Beijing: Chinese leader Xi Jinping signed new rules governing "non-war" military operations which will allow the Chinese military to undertake "special military operations" abroad.

The latest move from Xi comes weeks after Beijing signed a security pact with the Solomon Islands, prompting concerns that Beijing may be gearing up to invade the democratic island of Taiwan under the guise of a "special operation" not classified as war, reported Investigative Journalism Reportika.

Xi signed an order which takes effect June 15, state media reported, without printing the order in full.

"It mainly systematically regulates basic principles, organization and command, types of operations, operational support, and political work, and their implementation by the troops," state news agency Xinhua said in a brief report on Monday.

Among the six-chapter document's stated aims are "maintaining national sovereignty ... regional stability and regulating the organization and implementation of non-war military operations," it said.

The report came after Ukraine president Volodymyr Zelenskyy called for a diplomatic solution to the threat of military action in the Taiwan Strait, reported IJ Reportika.

Speaking via video link at the Shangri-La Dialogue security forum in Singapore, Zelenskyy used Ukraine as an example, calling on the world to "always support any preventive action," and called for diplomatic solutions to prevent war.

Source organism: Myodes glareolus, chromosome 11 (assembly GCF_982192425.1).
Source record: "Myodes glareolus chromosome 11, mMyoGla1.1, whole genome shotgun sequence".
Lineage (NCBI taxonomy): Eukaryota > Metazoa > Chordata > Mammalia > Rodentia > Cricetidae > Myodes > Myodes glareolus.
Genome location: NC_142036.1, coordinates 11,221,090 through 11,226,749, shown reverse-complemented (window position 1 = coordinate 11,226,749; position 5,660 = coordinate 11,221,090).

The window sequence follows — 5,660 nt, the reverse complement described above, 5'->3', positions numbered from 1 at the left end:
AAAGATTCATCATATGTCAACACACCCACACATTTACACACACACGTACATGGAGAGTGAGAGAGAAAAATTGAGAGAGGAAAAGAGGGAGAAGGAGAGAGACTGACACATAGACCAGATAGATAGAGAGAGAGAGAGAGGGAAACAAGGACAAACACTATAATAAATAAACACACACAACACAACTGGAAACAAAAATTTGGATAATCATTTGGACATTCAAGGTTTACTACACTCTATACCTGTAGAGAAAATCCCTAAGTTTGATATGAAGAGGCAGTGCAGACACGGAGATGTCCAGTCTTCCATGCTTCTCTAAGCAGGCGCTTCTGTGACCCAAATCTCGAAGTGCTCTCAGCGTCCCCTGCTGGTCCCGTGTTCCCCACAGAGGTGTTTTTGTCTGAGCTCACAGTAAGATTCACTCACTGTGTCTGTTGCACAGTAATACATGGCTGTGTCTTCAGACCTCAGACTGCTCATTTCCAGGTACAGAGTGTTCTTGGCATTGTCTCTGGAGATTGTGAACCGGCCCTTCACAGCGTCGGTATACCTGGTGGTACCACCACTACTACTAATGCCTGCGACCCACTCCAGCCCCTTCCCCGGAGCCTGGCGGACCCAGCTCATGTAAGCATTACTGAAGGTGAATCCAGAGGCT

Japanese prime minister Fumio Kishida warned on Friday that "Ukraine today may be East Asia tomorrow."

The war in Ukraine featured prominently during sessions at the Shangri-La Dialogue.

US Defence Secretary Lloyd Austin told participants that the invasion of Ukraine was "indefensible," and "a preview of a possible world of chaos and turmoil."

China's Defence Minister Wei Fenghe delivered scathing remarks about the US Indo-Pacific strategy in a speech in Singapore on Sunday, calling it an attempt to form a clique to contain China.

In his speech on "China's vision for regional order" at the Shangri-La Dialogue security forum, he hit back at Austin's remarks a day earlier, saying China firmly rejects America's accusations and threats.

Wei said the Indo-Pacific strategy was "an attempt to build an exclusive small group to hijack countries in our region" to target one specific country - China.

While Taiwan has never been governed by the Chinese Communist Party (CCP), nor formed part of the People's Republic of China, and its 23 million people have no wish to give up their sovereignty or democratic way of life, Beijing insists the island is part of its territory.